To navigate networks of paths, robotic ants follow trails of light instead of pheromones, and they maintain their individual orientations. Data on how these robots navigate via swarm behavior, along with the design of their trail networks, may help make human transportation networks (such as those used inside a factory) more efficient.
The robots, developed by a joint US-French research team, behave like insects but don't look like them. The researchers from the New Jersey Institute of Technology and the Research Center on Animal Cognition in Toulouse, France, built the robots to mimic a real ant colony as its members navigate a network of intersecting paths that connect food and other resources with their nests.
Each robotic ant is a cube measuring about 20mm per side. The robots are equipped with tiny wheels and run on two watch motors. They also have photoreceptors, infrared sensors, and transmitters to detect the starting area and target destination areas and for detecting obstacles. They were purposely designed to determine whether ants' behavior could be reproduced using a minimum amount of perceptual and cognitive abilities as they established their routes.
According to a PLOS Computational Biology article about the research team's work, the ants have been programmed to avoid obstacles, follow light trails, and move according to a "correlated random walk," a typical form of insect locomotion that is random but persists in a specific direction.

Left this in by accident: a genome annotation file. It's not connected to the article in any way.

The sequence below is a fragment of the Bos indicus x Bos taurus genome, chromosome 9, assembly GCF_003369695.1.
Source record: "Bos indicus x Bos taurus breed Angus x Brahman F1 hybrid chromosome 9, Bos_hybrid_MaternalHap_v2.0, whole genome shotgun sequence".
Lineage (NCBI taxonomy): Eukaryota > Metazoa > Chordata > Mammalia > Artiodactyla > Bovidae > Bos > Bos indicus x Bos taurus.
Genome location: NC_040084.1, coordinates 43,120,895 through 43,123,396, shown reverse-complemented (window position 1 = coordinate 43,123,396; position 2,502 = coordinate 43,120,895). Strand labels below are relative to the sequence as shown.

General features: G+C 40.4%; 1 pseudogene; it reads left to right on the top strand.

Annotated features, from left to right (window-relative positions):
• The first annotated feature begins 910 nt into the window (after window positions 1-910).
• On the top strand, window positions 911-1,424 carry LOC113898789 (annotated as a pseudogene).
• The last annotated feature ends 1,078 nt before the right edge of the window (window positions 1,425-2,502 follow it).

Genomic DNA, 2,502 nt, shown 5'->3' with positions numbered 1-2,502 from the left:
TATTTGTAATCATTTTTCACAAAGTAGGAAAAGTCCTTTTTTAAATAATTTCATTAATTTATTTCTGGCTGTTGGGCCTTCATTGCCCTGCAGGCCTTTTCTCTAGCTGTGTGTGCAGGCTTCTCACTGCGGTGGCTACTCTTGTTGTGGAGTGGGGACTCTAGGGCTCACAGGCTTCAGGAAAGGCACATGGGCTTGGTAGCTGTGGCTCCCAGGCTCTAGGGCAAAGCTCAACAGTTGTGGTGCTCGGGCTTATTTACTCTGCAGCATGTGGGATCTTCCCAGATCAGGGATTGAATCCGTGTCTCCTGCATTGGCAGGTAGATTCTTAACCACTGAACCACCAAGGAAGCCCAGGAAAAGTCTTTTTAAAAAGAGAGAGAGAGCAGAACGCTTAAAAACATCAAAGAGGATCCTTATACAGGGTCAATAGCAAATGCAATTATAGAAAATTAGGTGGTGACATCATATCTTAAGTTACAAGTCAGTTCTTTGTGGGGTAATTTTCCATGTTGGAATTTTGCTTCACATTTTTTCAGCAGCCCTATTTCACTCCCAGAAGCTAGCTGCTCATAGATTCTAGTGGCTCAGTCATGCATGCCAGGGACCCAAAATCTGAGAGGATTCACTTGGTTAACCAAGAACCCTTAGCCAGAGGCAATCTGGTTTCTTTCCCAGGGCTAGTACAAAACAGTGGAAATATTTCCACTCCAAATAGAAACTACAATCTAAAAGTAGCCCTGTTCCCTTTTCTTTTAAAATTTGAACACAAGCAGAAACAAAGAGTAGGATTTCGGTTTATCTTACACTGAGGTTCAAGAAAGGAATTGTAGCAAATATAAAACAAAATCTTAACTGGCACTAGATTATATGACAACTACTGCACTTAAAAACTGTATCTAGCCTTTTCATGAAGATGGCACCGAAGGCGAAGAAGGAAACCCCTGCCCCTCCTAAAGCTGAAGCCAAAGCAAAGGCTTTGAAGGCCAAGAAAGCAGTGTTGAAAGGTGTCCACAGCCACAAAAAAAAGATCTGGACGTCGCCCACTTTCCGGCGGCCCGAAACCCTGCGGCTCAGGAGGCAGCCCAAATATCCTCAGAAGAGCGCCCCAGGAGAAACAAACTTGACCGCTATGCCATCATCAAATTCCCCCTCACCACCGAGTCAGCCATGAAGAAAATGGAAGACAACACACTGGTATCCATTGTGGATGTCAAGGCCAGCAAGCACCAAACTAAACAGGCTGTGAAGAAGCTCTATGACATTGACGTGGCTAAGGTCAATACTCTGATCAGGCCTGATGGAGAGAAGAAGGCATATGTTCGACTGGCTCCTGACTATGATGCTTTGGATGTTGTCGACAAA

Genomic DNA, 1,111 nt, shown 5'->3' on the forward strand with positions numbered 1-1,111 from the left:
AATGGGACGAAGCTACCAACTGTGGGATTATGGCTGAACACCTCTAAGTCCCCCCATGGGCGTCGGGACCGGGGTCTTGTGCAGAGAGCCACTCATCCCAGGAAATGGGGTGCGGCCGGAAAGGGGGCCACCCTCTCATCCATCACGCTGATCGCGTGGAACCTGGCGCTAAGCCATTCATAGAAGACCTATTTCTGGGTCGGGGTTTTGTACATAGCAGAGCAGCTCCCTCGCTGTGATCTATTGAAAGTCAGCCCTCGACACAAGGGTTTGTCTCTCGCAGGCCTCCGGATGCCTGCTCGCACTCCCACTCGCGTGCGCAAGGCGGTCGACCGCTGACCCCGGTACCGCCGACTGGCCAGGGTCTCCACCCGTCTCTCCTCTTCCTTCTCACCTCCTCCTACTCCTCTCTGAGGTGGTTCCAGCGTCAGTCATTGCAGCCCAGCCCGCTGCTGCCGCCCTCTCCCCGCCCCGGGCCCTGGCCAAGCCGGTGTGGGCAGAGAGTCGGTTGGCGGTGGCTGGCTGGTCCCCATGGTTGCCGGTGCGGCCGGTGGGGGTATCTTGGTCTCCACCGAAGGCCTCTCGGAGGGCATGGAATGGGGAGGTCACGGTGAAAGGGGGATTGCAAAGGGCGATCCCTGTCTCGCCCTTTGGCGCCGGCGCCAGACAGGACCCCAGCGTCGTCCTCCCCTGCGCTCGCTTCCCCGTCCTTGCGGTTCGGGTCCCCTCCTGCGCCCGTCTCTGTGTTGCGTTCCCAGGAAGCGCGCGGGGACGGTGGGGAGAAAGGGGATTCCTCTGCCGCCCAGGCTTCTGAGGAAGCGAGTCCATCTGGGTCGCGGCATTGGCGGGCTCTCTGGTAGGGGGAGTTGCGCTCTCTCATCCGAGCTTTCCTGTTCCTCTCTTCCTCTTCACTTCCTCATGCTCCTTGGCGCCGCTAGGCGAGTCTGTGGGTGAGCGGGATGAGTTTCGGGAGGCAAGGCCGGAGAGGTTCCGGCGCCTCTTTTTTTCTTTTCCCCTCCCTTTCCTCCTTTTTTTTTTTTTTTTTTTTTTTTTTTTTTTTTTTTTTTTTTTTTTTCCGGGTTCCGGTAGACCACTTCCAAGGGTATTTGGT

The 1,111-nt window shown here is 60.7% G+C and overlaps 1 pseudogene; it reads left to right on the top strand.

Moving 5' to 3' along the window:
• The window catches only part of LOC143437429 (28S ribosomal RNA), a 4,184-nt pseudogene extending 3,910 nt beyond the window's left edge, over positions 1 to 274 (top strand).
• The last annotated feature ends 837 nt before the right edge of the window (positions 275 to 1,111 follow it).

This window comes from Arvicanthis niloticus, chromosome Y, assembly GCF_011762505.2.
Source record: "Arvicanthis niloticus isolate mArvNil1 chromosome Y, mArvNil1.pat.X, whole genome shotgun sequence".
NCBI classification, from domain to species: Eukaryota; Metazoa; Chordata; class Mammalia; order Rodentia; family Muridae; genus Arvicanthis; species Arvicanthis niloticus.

The challenge is to maintain orientation toward both the nest and the locations of resources. Real ants must do this inside trails that may stretch 250 meters (273.4 yards) away from their nest. To maintain their orientation, they use a combination of information types, such as sun position or landmarks in the environment. Some ants gather data from the structure of the trails they have built. The angles between branching trails are designed so that an ant going out to search for food and an ant returning to the nest encounter trail intersections with a different series of angles. Ants tend to pick the branch that will keep them going the closest to their original direction.
The article tells us:
An ant exiting the nest and moving toward the periphery of the network generally faces symmetrical bifurcations, i.e. the two trails that follow a bifurcation deviate by approximately 30 degrees from the original direction of the ant. Conversely, an ant coming back to its nest faces asymmetrical bifurcations: the trail heading toward the nest after a bifurcation deviates less (~30 degrees ) from the ant's original direction than the other trail (~120 degrees ) which leads away from the nest.
The researchers tested the robotic ants' behavior in two different scenarios: with trail networks that had only symmetrical bifurcation angles, and then with trail networks that contained asymmetrical bifurcations.